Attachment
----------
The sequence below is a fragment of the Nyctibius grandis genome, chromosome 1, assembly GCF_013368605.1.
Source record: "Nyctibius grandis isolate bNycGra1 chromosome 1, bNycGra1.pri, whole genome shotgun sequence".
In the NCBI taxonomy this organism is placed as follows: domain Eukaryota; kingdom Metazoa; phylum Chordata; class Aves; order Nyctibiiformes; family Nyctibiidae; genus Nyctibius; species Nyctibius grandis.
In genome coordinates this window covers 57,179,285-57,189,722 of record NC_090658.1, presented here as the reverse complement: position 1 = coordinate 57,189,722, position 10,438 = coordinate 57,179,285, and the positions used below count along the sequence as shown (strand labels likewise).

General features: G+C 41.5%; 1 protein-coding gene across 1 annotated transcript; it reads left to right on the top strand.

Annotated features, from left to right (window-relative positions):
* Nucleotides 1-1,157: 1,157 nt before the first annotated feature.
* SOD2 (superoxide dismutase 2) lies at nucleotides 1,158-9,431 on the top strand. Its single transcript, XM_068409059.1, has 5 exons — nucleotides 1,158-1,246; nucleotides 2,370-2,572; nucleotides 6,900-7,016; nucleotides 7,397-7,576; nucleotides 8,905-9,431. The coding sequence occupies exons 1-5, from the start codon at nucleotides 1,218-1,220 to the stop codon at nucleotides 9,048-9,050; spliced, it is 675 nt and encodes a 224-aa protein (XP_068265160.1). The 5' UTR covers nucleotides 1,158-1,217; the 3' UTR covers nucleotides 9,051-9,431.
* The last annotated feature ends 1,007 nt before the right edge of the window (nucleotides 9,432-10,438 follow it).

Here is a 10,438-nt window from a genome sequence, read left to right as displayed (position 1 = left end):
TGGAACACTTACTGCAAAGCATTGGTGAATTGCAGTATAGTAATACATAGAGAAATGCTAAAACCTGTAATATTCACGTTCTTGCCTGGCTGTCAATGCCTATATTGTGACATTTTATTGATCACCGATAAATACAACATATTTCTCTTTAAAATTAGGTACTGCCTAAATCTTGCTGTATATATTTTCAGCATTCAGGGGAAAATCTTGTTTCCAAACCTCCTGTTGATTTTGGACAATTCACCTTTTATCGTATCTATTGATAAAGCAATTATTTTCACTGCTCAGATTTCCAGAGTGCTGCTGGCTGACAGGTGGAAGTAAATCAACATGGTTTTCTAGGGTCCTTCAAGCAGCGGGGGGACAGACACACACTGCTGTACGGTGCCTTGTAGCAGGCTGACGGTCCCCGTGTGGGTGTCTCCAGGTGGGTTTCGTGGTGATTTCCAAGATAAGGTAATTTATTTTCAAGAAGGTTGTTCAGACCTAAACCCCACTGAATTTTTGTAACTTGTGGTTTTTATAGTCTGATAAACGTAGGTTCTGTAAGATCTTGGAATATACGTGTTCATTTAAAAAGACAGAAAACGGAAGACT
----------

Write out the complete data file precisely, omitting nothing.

The sequence below is a fragment of the Nyctibius grandis genome, chromosome 1, assembly GCF_013368605.1.
Source record: "Nyctibius grandis isolate bNycGra1 chromosome 1, bNycGra1.pri, whole genome shotgun sequence".
In the NCBI taxonomy this organism is placed as follows: domain Eukaryota; kingdom Metazoa; phylum Chordata; class Aves; order Nyctibiiformes; family Nyctibiidae; genus Nyctibius; species Nyctibius grandis.
In genome coordinates this window covers 57,179,285-57,189,722 of record NC_090658.1, presented here as the reverse complement: position 1 = coordinate 57,189,722, position 10,438 = coordinate 57,179,285, and the positions used below count along the sequence as shown (strand labels likewise).

General features: G+C 41.5%; 1 protein-coding gene across 1 annotated transcript; it reads left to right on the top strand.

Annotated features, from left to right (window-relative positions):
* Nucleotides 1-1,157: 1,157 nt before the first annotated feature.
* SOD2 (superoxide dismutase 2) lies at nucleotides 1,158-9,431 on the top strand. Its single transcript, XM_068409059.1, has 5 exons — nucleotides 1,158-1,246; nucleotides 2,370-2,572; nucleotides 6,900-7,016; nucleotides 7,397-7,576; nucleotides 8,905-9,431. The coding sequence occupies exons 1-5, from the start codon at nucleotides 1,218-1,220 to the stop codon at nucleotides 9,048-9,050; spliced, it is 675 nt and encodes a 224-aa protein (XP_068265160.1). The 5' UTR covers nucleotides 1,158-1,217; the 3' UTR covers nucleotides 9,051-9,431.
* The last annotated feature ends 1,007 nt before the right edge of the window (nucleotides 9,432-10,438 follow it).

Here is a 10,438-nt window from a genome sequence, read left to right as displayed (position 1 = left end):
TGGAACACTTACTGCAAAGCATTGGTGAATTGCAGTATAGTAATACATAGAGAAATGCTAAAACCTGTAATATTCACGTTCTTGCCTGGCTGTCAATGCCTATATTGTGACATTTTATTGATCACCGATAAATACAACATATTTCTCTTTAAAATTAGGTACTGCCTAAATCTTGCTGTATATATTTTCAGCATTCAGGGGAAAATCTTGTTTCCAAACCTCCTGTTGATTTTGGACAATTCACCTTTTATCGTATCTATTGATAAAGCAATTATTTTCACTGCTCAGATTTCCAGAGTGCTGCTGGCTGACAGGTGGAAGTAAATCAACATGGTTTTCTAGGGTCCTTCAAGCAGCGGGGGGACAGACACACACTGCTGTACGGTGCCTTGTAGCAGGCTGACGGTCCCCGTGTGGGTGTCTCCAGGTGGGTTTCGTGGTGATTTCCAAGATAAGGTAATTTATTTTCAAGAAGGTTGTTCAGACCTAAACCCCACTGAATTTTTGTAACTTGTGGTTTTTATAGTCTGATAAACGTAGGTTCTGTAAGATCTTGGAATATACGTGTTCATTTAAAAAGACAGAAAACGGAAGACT